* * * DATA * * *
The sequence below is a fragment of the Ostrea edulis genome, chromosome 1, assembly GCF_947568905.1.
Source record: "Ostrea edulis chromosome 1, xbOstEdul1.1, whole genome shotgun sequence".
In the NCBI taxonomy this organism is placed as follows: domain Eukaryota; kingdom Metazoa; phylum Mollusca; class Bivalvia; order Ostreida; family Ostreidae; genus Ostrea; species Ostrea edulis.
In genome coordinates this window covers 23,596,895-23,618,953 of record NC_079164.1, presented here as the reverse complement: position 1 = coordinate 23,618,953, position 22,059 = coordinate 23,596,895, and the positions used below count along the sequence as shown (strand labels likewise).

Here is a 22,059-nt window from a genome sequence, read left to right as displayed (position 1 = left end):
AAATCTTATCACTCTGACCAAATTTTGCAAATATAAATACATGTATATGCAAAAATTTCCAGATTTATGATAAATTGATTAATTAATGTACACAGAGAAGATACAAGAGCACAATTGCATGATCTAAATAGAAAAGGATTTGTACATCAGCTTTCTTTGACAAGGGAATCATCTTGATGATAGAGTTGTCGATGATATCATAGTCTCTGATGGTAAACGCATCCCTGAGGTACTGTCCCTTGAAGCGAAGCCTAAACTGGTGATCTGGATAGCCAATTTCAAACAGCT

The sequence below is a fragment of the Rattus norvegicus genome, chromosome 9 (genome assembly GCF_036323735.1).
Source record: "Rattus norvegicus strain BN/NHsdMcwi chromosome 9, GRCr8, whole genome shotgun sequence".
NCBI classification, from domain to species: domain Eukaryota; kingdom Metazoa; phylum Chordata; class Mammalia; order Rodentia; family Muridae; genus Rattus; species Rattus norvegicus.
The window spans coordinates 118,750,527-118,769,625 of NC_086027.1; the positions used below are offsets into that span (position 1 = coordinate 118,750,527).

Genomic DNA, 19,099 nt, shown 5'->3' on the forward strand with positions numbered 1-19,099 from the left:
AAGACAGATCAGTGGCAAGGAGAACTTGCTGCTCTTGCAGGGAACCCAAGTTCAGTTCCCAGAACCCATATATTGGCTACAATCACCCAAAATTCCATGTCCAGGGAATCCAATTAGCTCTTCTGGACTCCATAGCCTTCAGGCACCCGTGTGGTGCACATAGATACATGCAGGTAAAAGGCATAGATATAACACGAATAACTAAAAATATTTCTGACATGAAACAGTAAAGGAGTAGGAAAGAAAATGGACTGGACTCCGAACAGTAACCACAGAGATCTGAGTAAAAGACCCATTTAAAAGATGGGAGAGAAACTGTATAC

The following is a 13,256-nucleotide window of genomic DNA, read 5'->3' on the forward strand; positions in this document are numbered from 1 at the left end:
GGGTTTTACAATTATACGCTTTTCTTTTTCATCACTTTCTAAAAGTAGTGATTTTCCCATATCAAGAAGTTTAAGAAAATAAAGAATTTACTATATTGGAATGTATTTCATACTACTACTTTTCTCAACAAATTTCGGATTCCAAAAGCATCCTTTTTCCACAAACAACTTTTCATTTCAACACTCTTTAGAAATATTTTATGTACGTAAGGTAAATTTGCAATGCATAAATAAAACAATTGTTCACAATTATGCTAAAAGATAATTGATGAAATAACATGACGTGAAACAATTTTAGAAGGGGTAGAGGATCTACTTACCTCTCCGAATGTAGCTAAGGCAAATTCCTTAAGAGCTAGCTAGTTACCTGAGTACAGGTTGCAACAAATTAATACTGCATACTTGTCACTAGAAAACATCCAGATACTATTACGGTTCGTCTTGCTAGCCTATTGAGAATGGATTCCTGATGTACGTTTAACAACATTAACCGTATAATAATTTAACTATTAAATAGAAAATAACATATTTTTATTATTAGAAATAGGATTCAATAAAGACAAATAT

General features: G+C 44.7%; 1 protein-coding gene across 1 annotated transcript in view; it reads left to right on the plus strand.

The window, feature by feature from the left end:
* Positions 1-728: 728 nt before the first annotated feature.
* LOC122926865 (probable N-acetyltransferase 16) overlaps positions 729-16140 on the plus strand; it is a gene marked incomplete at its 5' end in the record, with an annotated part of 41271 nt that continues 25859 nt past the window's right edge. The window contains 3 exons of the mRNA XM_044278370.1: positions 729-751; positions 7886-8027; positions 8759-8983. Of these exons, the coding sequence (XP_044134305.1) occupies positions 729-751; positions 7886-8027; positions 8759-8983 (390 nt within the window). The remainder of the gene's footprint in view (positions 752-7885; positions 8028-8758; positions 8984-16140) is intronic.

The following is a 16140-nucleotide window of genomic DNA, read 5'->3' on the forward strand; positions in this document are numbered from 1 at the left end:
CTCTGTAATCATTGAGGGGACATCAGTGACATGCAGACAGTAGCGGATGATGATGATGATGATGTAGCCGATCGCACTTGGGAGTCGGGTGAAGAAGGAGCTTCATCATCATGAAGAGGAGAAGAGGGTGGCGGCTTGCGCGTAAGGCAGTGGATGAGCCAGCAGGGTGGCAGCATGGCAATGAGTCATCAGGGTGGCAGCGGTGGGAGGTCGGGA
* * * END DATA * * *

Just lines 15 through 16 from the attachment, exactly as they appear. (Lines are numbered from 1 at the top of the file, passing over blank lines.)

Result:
General features: G+C 44.7%; 1 protein-coding gene across 1 annotated transcript in view; it reads left to right on the plus strand.

The window, feature by feature from the left end: